Inquiry into 'too high' GCSE grades
Wednesday 07 September 1994
Gillian Shephard, the Secretary of State for Education, ordered the inquiry after her advisers on exams discovered discrepancies between exam boards in the two subjects at the boundary between grades B and C.
They found bigger increases in the proportion of B grades awarded by two boards, the Southern Examining Group and the University of London Examination and Assessment Council, than by the other three boards. About one-third of the total entries in maths and science received B and C grades. No candidate will be downgraded. Several thousand candidates' papers, mostly in maths, are thought to be involved.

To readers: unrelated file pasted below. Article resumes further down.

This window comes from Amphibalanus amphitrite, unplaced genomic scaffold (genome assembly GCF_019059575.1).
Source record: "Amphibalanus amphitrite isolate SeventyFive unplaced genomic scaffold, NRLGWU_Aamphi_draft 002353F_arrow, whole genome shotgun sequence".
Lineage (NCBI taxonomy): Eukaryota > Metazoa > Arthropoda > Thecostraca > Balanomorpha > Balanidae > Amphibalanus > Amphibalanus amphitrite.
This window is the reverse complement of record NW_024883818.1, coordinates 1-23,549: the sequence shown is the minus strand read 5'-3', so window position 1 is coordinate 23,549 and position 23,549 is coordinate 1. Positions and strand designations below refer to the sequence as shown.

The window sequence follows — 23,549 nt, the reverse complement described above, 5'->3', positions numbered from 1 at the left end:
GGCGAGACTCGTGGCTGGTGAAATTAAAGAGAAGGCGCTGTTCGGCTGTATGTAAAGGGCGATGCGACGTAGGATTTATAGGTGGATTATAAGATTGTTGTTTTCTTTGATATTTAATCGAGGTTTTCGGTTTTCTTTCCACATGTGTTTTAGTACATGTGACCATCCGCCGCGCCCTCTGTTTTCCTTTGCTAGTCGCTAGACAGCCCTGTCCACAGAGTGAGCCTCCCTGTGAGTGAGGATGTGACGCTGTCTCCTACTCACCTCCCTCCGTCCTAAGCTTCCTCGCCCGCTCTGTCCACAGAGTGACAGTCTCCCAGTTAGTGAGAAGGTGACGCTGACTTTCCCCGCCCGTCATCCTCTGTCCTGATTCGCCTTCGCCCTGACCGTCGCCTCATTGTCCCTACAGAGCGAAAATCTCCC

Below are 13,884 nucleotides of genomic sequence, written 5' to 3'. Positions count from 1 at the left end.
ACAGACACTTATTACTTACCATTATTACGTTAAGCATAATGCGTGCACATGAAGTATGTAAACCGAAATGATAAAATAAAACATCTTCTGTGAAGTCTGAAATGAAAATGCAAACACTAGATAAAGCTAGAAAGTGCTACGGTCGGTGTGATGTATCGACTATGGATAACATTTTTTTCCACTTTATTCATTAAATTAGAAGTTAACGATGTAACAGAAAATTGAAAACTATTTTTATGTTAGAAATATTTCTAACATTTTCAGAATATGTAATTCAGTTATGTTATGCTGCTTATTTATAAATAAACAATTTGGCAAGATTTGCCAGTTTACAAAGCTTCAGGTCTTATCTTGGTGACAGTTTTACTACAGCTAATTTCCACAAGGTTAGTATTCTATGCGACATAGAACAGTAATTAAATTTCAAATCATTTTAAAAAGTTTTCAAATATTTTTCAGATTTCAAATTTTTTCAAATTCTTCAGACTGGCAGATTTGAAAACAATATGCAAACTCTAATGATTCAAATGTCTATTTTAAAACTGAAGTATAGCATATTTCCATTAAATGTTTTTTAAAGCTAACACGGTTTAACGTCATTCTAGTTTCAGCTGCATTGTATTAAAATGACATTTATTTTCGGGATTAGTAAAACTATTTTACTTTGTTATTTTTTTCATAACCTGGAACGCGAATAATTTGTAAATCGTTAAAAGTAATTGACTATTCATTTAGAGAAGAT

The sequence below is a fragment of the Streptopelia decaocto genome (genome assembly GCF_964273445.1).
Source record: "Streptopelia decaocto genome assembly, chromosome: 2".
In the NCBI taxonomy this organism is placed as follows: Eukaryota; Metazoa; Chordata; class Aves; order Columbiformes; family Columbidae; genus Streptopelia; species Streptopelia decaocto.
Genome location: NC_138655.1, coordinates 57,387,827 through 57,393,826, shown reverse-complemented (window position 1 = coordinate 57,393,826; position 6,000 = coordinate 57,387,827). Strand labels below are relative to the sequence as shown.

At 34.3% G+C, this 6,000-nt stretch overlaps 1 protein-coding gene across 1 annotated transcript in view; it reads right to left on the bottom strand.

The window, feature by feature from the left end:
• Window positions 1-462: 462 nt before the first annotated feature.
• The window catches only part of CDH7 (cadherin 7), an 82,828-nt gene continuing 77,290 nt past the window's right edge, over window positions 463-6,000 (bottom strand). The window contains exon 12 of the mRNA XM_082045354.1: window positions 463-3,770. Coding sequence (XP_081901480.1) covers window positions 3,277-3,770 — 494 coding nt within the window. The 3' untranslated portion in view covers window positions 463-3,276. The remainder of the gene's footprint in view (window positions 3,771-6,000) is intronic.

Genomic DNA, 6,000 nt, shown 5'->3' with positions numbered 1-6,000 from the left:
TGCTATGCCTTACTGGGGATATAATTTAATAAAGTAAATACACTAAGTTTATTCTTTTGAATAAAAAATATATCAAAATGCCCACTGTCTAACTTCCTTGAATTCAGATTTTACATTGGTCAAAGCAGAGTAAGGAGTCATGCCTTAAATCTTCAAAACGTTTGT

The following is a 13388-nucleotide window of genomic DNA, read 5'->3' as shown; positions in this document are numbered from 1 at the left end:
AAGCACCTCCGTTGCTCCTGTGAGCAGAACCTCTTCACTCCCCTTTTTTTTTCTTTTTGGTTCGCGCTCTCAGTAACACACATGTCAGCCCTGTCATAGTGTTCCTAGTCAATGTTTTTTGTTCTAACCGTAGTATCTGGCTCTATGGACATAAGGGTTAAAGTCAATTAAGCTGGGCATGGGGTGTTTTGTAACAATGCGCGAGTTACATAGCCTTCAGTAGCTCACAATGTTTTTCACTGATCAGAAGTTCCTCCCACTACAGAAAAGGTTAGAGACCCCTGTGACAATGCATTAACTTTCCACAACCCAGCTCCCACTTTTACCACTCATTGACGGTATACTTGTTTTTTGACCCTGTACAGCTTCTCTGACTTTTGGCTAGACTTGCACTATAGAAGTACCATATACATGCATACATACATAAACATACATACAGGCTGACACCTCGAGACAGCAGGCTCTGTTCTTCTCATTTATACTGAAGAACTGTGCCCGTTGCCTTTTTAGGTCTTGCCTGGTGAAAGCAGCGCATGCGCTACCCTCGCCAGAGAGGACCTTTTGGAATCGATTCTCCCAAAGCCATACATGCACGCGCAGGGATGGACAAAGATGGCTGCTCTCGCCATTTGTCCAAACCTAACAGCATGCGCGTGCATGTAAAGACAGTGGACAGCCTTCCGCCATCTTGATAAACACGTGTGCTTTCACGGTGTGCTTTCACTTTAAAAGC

Mrs Shephard said: 'It is essential that GCSE grades are consistent and fair across the country.' She said the record overall proportion of candidates gaining grades A-C was not affected. The School Curriculum and Assessment Authority will conduct an urgent review to be completed next month.
Exam board officials said the most likely explanation of the discrepancies was a change in the rules for awarding grades. In maths, pupils sit different papers according to ability. Last year the top grade for those sitting the intermediate papers was a C. This year they could be awarded a B.
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